Ten adult female athymic nude mice (Charles Rivers Laboratories) were implanted in the flank subcutaneously with 1.5 x 107 U251 cells. When the tumors reached 40-50mm3, mice were randomly assigned to receive injections of either (a) liposomes: non-specific siRNA or (b) liposomes: H-ferritin siRNA (6µL/1.5µg). In both cases complexed liposomes in a total volume of 50μL were injected intratumorally on a weekly basis. We have previously shown that this dosing regimen will decrease ferritin expression in the tumors . Mice were exposed to 4 Gy of whole body γ-radiation two days after liposomal injection. This regimen was repeated for 7 weeks with a cumulative dose of 28 Gy. The radiation dose was chosen based on the literature standard [17-19]. Tumor volume was recorded weekly by an individual blinded to the treatment strategy. No untreated control mice were used for humane reasons. The studies were approved by Institutional Animal Care and Use Committee at Pennsylvania State University College of Medicine.
After cells were collected, lysis buffer containing RIPA buffer, protease inhibitor cocktail, and phosphatase inhibitor cocktail (all from Sigma) was used for protein extraction. Samples were sonicated on ice and centrifuged to remove cell debris. Protein concentration was then determined using the BCA protein assay kit (Pierce). SDS-PAGE was performed in criterion precast gels and proteins were transferred to nitrocellulose or PVDF membrane (Life Sciences) in criterion blotter (Bio-rad) at 4°C. After transfer, the blots were incubated in blocking solution, 5% non-fat milk or BSA in Tris-Buffered Saline with 0.05% Tween-20 (TBST), for 1 hour. The blots then underwent overnight incubation with primary antibody dissolved in 5% non-fat milk or BSA in TBST at 4°C. Specifically, anti-H-ferritin, anti-pATM (pS1981), anti-ATM, anti-actinin (Cell Signaling Technology), anti-transferrin receptor (Invitrogen), anti-HIF-2α, anti-IRP2 (Novus Biologicals), anti-α-actin and anti-β-actin (Sigma) primary antibodies were used. After 3 washes in TBST, the blots were incubated in HRP-conjugated secondary antibodies for mouse or rabbit (GE healthcare) dissolved in 5% non-fat milk for 1 hour at room temperature. After another 3 washes, the blots were incubated in Western Lightning PLUS substrate (Perkin Elmer) for 1 minute and exposed. Multi Gauge software was used for image quantification.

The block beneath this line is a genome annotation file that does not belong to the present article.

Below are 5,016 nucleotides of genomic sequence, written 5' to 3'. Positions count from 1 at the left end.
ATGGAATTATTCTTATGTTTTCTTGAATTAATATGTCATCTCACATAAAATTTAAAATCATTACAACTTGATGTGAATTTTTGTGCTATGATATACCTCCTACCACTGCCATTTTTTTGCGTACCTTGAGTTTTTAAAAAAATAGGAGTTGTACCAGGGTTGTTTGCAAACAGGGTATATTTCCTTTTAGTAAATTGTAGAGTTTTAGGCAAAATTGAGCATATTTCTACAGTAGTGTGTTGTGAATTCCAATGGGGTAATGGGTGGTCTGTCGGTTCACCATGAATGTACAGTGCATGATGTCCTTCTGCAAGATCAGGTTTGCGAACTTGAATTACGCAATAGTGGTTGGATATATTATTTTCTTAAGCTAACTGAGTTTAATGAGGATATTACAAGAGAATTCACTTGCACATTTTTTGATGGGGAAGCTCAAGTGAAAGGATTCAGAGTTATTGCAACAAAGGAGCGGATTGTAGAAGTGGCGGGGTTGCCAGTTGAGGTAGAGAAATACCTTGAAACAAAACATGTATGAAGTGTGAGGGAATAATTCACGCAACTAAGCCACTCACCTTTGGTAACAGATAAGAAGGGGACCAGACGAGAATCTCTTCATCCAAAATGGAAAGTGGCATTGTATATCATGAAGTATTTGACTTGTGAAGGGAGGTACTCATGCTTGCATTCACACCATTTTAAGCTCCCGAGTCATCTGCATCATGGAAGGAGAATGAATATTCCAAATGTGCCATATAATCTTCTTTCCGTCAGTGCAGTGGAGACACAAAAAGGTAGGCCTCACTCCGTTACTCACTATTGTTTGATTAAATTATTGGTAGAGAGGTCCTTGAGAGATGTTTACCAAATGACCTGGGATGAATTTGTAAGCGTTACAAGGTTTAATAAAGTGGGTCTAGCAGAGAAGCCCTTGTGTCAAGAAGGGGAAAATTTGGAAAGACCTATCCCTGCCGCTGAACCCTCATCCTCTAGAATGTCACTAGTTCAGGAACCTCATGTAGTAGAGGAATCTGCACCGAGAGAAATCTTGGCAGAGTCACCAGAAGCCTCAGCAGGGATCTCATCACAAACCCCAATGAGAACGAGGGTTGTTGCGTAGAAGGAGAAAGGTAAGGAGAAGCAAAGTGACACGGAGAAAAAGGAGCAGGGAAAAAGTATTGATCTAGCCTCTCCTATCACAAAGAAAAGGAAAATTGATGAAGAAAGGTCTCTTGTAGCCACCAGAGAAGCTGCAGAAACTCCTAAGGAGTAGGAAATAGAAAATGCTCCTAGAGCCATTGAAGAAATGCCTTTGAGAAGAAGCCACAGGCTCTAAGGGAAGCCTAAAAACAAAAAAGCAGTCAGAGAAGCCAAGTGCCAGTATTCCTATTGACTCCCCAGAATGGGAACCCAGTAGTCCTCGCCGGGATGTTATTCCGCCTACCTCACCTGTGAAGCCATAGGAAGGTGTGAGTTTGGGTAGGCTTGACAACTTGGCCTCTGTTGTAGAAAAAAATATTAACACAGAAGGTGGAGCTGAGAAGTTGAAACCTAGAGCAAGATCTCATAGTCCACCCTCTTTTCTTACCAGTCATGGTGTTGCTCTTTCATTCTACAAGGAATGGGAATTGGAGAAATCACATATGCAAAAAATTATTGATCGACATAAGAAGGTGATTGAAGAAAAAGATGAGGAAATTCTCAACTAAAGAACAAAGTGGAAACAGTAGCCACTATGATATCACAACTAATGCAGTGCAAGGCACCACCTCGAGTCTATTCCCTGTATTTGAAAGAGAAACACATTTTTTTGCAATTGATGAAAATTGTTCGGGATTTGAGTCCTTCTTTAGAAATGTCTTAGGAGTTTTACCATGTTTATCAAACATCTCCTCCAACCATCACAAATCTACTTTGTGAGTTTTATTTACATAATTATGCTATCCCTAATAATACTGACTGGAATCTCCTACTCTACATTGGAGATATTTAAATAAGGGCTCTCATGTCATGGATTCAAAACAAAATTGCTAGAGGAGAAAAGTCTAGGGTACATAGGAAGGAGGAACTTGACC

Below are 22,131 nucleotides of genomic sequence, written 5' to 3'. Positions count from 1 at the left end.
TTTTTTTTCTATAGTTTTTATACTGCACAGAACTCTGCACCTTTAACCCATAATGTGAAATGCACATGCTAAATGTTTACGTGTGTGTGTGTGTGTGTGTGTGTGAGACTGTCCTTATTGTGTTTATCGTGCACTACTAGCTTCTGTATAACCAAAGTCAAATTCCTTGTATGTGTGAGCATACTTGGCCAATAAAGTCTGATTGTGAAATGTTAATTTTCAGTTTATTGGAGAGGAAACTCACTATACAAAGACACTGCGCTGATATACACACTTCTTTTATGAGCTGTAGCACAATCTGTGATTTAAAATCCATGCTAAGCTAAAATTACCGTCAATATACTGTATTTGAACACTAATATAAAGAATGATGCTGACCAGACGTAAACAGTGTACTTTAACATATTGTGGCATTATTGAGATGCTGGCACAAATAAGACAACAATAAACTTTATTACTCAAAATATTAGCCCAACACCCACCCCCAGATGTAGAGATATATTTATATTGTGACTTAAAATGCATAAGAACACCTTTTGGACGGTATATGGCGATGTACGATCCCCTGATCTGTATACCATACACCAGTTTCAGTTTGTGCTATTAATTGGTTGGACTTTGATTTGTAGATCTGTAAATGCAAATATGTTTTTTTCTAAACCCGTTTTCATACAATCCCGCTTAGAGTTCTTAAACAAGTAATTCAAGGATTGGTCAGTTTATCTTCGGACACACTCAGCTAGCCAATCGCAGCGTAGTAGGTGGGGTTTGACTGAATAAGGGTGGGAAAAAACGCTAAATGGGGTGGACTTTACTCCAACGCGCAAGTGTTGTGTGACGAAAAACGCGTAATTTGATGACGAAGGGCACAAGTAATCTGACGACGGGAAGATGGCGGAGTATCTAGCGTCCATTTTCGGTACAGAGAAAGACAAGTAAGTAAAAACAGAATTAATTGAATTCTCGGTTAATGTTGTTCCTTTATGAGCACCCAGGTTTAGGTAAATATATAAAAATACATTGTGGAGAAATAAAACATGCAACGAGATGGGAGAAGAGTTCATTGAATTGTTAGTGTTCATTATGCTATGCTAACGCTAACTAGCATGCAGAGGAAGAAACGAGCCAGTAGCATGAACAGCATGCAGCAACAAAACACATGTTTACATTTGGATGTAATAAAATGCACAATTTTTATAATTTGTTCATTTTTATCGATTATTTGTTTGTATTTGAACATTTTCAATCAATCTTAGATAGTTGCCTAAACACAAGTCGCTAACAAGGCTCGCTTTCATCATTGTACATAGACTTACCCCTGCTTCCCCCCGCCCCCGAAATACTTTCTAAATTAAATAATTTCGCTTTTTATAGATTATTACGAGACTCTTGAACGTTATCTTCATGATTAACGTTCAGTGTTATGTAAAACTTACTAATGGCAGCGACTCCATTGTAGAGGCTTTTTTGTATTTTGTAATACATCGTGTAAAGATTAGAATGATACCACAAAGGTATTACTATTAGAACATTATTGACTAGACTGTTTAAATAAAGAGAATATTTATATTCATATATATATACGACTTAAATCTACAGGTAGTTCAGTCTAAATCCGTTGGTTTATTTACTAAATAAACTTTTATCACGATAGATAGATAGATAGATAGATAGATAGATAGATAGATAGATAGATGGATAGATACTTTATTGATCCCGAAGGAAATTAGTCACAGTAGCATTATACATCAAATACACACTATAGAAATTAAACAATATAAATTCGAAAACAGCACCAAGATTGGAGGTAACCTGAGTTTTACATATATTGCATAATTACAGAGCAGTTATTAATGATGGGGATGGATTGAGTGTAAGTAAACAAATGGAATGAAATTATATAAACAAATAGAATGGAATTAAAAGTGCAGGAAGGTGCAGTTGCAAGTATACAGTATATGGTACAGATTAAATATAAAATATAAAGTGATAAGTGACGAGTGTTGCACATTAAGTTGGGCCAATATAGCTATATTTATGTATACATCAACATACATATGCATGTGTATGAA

At 24, 48, and 72 hours post transfection of non-specific siRNA or H-ferritin siRNA, calcein AM (Sigma) was added to the cells in serum free medium (to a final concentration of 0.5μM) for 30 minutes at 37°C. The cells were washed with PBS twice, and the fluorescent signal was quantified using a fluorescent plate reader (spectramax Gemini, Molecular Devices), with excitation wavelength at 495 nm and emission wavelength at 515nm.
At 24, 48, and 72 hours post transfection, cells were collected in PBS. Iron content in these cells was quantified using the Iron Assay Kit (Abcam). Briefly, cells were lysed in assay buffer. Ferrous iron in the samples reacted with Ferene S and resulted in a colorimetric product. Then the optical density at 593nm of the samples was analyzed by a plate reader (Spectramax 340PC384, Molecular Devices, LLC). The readings were normalized to their respective protein concentrations that were obtained using the BCA protein assay (Pierce). Measurements were taken in duplicates.